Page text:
Slutwalk and the Big Words: Benevolent Sexism, Privilege and Empathy

Today is Bloomington’s Slutwalk, which seems to have brought out some of the ugliest ignorance from a student “american facist” group. The Tradyouth group plans on protesting the walk. I’m not a huge fan of yelling unproductive confrontation such as that from neo-nazi-esque undergrads but at least I know how to deal with it, how to categorize it and set it aside. Tradyouth is an easy to categorize “other” that I can set on the opposite side of a binary scale from myself. For better or worse, I can block them out.

What I’m having a harder time understanding and dealing with the benevolent sexism coming from liberals on “my side” of the debate. Alright let’s be frank… I’m getting perturbed with the the liberal males on my side who have been telling me to “be careful” at the rally.

Look, I get it. Really I do. These guys aren’t trying to be sexists; they are trying to be protective and caring.  Neo-nazis are scary as shit. They are terrifying just in their sheer belief of supremacy and righteougness. They are a group you need to be “careful” around. But of course I know this. And that is why you don’t need to tell me to be careful. Because I’m an intelligent rational human being who has weighed the pros and cons of risk, and has decided this is a cause worth marching for. Telling me to be careful feels like you don’t believe in my ability to determine for myself what is risky or not; like you don’t understand my own autonomy.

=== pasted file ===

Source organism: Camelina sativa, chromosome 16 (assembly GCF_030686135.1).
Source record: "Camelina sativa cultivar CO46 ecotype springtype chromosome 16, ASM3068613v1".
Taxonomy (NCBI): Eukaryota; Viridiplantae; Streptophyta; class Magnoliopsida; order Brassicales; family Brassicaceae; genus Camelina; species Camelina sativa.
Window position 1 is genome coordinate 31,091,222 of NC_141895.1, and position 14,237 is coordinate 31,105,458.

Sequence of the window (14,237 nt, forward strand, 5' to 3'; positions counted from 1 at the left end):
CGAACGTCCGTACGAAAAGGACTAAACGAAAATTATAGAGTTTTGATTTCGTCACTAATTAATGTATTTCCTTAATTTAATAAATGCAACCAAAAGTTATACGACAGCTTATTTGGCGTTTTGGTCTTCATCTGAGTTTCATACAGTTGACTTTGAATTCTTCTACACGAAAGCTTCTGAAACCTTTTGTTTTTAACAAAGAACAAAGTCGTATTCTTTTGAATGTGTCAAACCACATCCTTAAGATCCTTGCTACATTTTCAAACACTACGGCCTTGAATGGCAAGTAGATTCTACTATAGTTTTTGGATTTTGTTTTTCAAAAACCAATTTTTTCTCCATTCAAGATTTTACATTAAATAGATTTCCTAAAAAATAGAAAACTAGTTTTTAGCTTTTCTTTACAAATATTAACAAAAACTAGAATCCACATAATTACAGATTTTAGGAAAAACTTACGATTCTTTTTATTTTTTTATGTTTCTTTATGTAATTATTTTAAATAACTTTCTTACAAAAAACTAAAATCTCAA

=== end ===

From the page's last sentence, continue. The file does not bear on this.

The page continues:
But more than just feeling this benevolent sexism weight down on me like a depressing 1950s era wet blanket, I get a little pissed. Because in this “be careful” statement is also a way for these father-figure liberal males to separate themsevles from the movement. I can’t help but wonder “why won’t you be there?” If you are against the little neo-nazis, if you are for a culture free of slut-shaming, why don’t you march with us.

Yes I’m sure it relates to privilege, to not understanding why we really need to rally. Honestly there is nothing more infuriating than a man trying to tell you how you “should” feel about some from of cultural gender oppression. As if saying  “Don’t take it so seriously!” will suddenly open the eyes of a woman who really just has her panties in too big a bunch. There is a problem that we can never really understand the position of a minority group, we can never be them. But someone this also translates into not standing with them, and fighting with them. Because we don’t understand we sit on the sidelines and wag our fingers about being careful.

I say “we” because this is not a male/ female issue. I am a white, cis-gendered, middle class person. I have massive amounts of privilege. I think this often stops me of speaking up even when I see racism or other cultural forms of discrimination. It stops me from marching sometimes because I don’t know if it is my place, I don’t know were I fit in the movement, I don’t know where I should stand. It can be awkward.

My freshman year of college I lived on the multiculrual floor. One night a group of us were playing touch football and some white bros yelled the n-word at a group of men we were playing with. A fight ensued. It was dramatic and terrifying. But I remember most is afterwards the separation that came between races. I remember being offended. Why couldn’t I be part of the discussion? Why couldn’t I help?